A recent study recruited 14 trained cyclists to ingest either bananas or Gatorade during 75km of high-exertion time trialing to see how each carbohydrate and nutrient source affected performance and recovery. They found no difference in performance measures between the two energy sources.
Great. But do we need scientists to conduct a study to tell us this? How about we simply look at the nutrient profiles of each and use a little common sense.
According to Gatorade, an 8 oz serving of the Original G contains 50 calories, 110 mg of sodium, 30 mg of potassium, and 14 g of carbohydrates. But who drinks 8 oz of Gatorade in a sitting? The average Gatorade RTD bottle you’d pick up at the store is 32oz. So that’s really 200 calories, 440 mg of sodium, 120 mg potassium, and 56 g of carbs.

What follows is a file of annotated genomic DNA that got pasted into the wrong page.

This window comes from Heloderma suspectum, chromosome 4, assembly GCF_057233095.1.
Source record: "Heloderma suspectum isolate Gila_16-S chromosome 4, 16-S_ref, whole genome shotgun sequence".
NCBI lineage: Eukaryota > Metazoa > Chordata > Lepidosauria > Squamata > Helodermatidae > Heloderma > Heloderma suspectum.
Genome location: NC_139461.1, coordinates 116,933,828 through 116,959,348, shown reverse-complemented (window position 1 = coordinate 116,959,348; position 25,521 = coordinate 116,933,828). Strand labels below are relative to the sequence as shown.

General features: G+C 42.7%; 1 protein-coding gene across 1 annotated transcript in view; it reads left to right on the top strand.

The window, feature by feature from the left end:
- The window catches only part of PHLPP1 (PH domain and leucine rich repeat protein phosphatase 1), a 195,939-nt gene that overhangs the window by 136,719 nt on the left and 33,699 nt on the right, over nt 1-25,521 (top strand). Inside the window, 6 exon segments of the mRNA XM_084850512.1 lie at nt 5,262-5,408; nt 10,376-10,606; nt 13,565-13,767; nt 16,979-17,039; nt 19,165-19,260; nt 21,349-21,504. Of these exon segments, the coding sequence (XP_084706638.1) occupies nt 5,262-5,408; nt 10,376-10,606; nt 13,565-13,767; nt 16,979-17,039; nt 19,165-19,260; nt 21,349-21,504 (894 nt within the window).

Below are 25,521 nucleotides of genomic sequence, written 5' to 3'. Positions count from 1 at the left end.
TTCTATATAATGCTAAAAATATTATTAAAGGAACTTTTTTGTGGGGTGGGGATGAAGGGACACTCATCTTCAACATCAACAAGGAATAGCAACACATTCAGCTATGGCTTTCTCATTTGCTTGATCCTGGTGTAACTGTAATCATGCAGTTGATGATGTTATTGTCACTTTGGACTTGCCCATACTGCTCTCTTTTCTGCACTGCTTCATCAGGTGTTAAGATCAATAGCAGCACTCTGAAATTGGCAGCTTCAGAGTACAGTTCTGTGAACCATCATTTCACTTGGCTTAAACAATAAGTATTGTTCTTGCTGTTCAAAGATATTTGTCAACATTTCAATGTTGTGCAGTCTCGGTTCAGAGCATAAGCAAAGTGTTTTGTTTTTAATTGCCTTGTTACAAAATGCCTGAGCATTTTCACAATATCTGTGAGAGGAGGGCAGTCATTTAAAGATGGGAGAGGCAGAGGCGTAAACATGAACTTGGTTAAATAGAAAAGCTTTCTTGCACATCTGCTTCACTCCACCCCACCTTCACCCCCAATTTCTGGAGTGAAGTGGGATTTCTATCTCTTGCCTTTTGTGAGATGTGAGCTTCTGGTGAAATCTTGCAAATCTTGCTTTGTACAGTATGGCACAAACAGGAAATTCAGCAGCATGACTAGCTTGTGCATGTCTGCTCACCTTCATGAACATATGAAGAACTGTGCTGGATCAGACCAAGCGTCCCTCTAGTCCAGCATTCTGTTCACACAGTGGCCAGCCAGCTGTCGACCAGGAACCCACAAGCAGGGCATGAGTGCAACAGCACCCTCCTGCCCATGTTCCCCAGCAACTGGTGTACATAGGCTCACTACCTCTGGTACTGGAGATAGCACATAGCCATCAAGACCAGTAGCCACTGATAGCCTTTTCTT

According to Nutrition Data, one cup of mashed raw banana (this sounds like about 1 large banana to me) offers 200 calories, 51 g of carbs, 806 mg potassium (23% DV), only 2.3 mg of sodium, plus 60.8 mg of magnesium, 60.8 mg omega-3 fatty acids, nearly 41% of the DV of B6, and 33% DV of vitamin C.
Now I’ll be the first to admit that Gatorade has long been my go-to for that extra boost on long hikes, runs, and (full disclosure) hangover recovery—it’s magic I tell you!
The point here isn’t necessarily that one is better than another. They’re fairly similar in terms of effective nutrition. So it’s all about what you as the consumer prefer.
This is the present and future of nutrition: Do you prefer technology or a back-to-nature approach? A little of both?